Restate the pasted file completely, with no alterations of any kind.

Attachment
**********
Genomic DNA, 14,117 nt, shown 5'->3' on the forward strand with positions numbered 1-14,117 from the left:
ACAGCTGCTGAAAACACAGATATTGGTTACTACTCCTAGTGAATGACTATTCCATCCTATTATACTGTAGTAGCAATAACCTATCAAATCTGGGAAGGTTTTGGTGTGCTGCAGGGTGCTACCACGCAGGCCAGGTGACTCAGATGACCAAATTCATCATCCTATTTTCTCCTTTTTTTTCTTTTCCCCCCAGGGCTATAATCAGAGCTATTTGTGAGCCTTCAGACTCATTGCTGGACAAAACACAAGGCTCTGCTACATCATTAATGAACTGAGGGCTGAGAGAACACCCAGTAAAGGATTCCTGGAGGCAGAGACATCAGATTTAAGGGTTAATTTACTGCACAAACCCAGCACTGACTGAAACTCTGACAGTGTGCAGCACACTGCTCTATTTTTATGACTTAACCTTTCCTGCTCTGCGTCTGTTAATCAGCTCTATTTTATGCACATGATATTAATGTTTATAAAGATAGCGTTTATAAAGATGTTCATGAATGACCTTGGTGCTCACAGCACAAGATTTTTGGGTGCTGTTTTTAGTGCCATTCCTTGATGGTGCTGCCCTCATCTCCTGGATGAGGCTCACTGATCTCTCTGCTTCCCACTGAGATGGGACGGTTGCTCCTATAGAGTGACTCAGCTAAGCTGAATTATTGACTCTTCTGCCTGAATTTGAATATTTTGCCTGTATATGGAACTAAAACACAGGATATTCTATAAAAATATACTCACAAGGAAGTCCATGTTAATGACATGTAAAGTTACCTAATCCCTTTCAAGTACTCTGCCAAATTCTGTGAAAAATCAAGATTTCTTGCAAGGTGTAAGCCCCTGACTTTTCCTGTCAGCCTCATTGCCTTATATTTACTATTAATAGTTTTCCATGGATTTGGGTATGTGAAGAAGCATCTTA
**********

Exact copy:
Genomic DNA, 14,117 nt, shown 5'->3' on the forward strand with positions numbered 1-14,117 from the left:
ACAGCTGCTGAAAACACAGATATTGGTTACTACTCCTAGTGAATGACTATTCCATCCTATTATACTGTAGTAGCAATAACCTATCAAATCTGGGAAGGTTTTGGTGTGCTGCAGGGTGCTACCACGCAGGCCAGGTGACTCAGATGACCAAATTCATCATCCTATTTTCTCCTTTTTTTTCTTTTCCCCCCAGGGCTATAATCAGAGCTATTTGTGAGCCTTCAGACTCATTGCTGGACAAAACACAAGGCTCTGCTACATCATTAATGAACTGAGGGCTGAGAGAACACCCAGTAAAGGATTCCTGGAGGCAGAGACATCAGATTTAAGGGTTAATTTACTGCACAAACCCAGCACTGACTGAAACTCTGACAGTGTGCAGCACACTGCTCTATTTTTATGACTTAACCTTTCCTGCTCTGCGTCTGTTAATCAGCTCTATTTTATGCACATGATATTAATGTTTATAAAGATAGCGTTTATAAAGATGTTCATGAATGACCTTGGTGCTCACAGCACAAGATTTTTGGGTGCTGTTTTTAGTGCCATTCCTTGATGGTGCTGCCCTCATCTCCTGGATGAGGCTCACTGATCTCTCTGCTTCCCACTGAGATGGGACGGTTGCTCCTATAGAGTGACTCAGCTAAGCTGAATTATTGACTCTTCTGCCTGAATTTGAATATTTTGCCTGTATATGGAACTAAAACACAGGATATTCTATAAAAATATACTCACAAGGAAGTCCATGTTAATGACATGTAAAGTTACCTAATCCCTTTCAAGTACTCTGCCAAATTCTGTGAAAAATCAAGATTTCTTGCAAGGTGTAAGCCCCTGACTTTTCCTGTCAGCCTCATTGCCTTATATTTACTATTAATAGTTTTCCATGGATTTGGGTATGTGAAGAAGCATCTTA